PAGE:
It is important to determine if you need a travel adapter or a voltage converter for Belgium plug and power outlets.
Not to worry, we have all the information you need to ensure a problem-free trip.
What type of plug is used in Belgium power outlet?
What is the voltage and frequency in Belgium?
The standard voltage in Belgium is 230 Volts, while the standard frequency is 50 Hz.
Travelers from countries with a standard voltage between 220 – 240 V, such as the UK, Canada, most parts of Africa, and Asia, electric appliances can be used in Belgium without a voltage converter.
This is due to the fact that manufacturers take into account deviations in voltage.
A Voltage converter has to be used for appliances from countries with a standard voltage between 100 – 127 V, such as Canada, the US, and countries in South America.
Voltage converter should be used between 1 – 2 hours. It is recommended that devices from countries with a different standard frequency from Belgium should not be used in Belgium.
There exist certain devices that can be used in Belgium because they can be used with a wide range of voltage. Usually, on the label of such appliances, an inscription such as ‘INPUT: 100-240V, 50/60 Hz’ is written.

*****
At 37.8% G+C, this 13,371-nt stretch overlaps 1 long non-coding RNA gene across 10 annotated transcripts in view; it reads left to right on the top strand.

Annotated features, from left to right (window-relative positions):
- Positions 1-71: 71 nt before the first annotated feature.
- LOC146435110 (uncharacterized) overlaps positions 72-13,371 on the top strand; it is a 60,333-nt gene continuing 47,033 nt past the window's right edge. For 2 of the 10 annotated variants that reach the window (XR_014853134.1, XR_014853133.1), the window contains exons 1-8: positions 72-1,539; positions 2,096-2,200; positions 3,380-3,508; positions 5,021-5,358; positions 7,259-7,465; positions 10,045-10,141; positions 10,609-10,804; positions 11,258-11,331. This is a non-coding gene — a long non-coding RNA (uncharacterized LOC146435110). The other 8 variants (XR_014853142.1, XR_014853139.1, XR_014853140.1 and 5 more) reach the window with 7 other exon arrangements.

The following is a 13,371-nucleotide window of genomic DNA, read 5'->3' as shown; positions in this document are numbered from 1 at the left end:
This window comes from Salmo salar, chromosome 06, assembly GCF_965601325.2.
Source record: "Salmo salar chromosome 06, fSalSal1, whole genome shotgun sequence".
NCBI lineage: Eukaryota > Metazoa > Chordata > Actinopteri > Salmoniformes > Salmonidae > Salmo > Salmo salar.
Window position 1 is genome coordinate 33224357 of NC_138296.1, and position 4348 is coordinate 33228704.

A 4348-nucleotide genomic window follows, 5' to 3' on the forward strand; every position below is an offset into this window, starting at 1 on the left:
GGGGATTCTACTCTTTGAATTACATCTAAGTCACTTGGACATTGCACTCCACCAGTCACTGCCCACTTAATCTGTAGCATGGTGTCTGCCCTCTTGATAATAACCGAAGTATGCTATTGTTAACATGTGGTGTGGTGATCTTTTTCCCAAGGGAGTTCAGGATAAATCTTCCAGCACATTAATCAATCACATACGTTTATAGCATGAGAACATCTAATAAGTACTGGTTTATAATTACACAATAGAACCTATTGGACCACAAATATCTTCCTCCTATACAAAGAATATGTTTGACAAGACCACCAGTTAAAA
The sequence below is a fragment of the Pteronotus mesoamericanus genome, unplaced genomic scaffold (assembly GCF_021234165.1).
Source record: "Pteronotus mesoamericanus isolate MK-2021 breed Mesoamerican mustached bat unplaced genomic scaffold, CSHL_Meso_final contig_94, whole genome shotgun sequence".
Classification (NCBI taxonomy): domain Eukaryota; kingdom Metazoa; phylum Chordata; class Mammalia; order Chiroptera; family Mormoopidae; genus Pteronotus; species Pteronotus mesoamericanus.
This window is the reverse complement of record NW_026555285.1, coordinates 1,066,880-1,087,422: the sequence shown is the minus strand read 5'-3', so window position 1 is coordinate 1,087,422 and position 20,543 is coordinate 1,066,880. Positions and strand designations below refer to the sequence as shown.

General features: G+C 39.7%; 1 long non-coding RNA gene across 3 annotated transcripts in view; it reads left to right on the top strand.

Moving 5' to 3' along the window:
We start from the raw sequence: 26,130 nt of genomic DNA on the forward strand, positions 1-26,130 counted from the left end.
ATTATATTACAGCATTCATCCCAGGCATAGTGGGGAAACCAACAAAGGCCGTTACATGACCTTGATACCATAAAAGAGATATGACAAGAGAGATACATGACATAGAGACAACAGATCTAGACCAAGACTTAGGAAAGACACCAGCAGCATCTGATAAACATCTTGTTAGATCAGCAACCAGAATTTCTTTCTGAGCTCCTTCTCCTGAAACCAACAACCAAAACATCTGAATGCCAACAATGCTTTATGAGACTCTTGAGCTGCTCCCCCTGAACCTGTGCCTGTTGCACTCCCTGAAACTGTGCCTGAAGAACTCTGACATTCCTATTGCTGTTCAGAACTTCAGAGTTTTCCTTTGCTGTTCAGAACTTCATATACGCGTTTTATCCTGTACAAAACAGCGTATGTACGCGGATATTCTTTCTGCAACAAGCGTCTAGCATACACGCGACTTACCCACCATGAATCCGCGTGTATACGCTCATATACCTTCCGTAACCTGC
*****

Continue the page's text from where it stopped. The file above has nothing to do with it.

This is common in chargers of tablets, laptops, cell phones, phone cameras, and electric toothbrushes.
Want to buy a power plug/travel adapter or voltage converter?
The list of travel adapter products and converters available online is endless. However, when you choose a quality travel adapter, you can stay connected to a power source.
Fortunately, here’s our top-3 travel adapter picks from Amazon, in terms of quality, design, and price.
Electricity in Belgium: How does Belgium get its energy?
Electricity production in Belgium is championed by Electrabel and EDF Luminus.
Electric production is mainly from nuclear energy and renewable sources, with the use of fossil fuels gradually dwindling.
50% – 60% of Belgium’s electricity is generated from nuclear power. Hydropower, wind power, solar power, and biomass, and waste, account for the rest of its electricity generation, with fossil fuel accounting for a tiny fraction.
Belgium also trades electricity with neighboring European countries. Belgium imports electricity from its neighbors.